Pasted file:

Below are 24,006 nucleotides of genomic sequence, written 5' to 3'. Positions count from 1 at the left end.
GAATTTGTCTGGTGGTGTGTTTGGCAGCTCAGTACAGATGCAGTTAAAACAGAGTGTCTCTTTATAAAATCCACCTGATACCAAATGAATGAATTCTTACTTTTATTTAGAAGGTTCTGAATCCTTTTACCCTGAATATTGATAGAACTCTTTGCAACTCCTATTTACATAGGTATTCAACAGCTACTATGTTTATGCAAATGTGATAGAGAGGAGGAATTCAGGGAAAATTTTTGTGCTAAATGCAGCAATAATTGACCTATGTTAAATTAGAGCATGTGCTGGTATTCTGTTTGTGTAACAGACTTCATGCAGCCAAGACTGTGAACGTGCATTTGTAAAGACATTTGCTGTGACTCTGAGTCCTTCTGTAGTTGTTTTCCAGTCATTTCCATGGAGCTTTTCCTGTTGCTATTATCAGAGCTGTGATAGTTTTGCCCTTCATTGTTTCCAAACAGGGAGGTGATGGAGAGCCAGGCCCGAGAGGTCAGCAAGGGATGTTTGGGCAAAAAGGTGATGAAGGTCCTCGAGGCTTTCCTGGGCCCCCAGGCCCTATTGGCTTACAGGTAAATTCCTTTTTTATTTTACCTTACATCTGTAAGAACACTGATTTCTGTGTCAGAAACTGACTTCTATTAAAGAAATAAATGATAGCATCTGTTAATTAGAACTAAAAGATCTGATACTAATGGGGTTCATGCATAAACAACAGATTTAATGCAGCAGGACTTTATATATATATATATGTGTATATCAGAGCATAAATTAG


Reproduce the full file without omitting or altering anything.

Below are 24,006 nucleotides of genomic sequence, written 5' to 3'. Positions count from 1 at the left end.
GAATTTGTCTGGTGGTGTGTTTGGCAGCTCAGTACAGATGCAGTTAAAACAGAGTGTCTCTTTATAAAATCCACCTGATACCAAATGAATGAATTCTTACTTTTATTTAGAAGGTTCTGAATCCTTTTACCCTGAATATTGATAGAACTCTTTGCAACTCCTATTTACATAGGTATTCAACAGCTACTATGTTTATGCAAATGTGATAGAGAGGAGGAATTCAGGGAAAATTTTTGTGCTAAATGCAGCAATAATTGACCTATGTTAAATTAGAGCATGTGCTGGTATTCTGTTTGTGTAACAGACTTCATGCAGCCAAGACTGTGAACGTGCATTTGTAAAGACATTTGCTGTGACTCTGAGTCCTTCTGTAGTTGTTTTCCAGTCATTTCCATGGAGCTTTTCCTGTTGCTATTATCAGAGCTGTGATAGTTTTGCCCTTCATTGTTTCCAAACAGGGAGGTGATGGAGAGCCAGGCCCGAGAGGTCAGCAAGGGATGTTTGGGCAAAAAGGTGATGAAGGTCCTCGAGGCTTTCCTGGGCCCCCAGGCCCTATTGGCTTACAGGTAAATTCCTTTTTTATTTTACCTTACATCTGTAAGAACACTGATTTCTGTGTCAGAAACTGACTTCTATTAAAGAAATAAATGATAGCATCTGTTAATTAGAACTAAAAGATCTGATACTAATGGGGTTCATGCATAAACAACAGATTTAATGCAGCAGGACTTTATATATATATATATGTGTATATCAGAGCATAAATTAG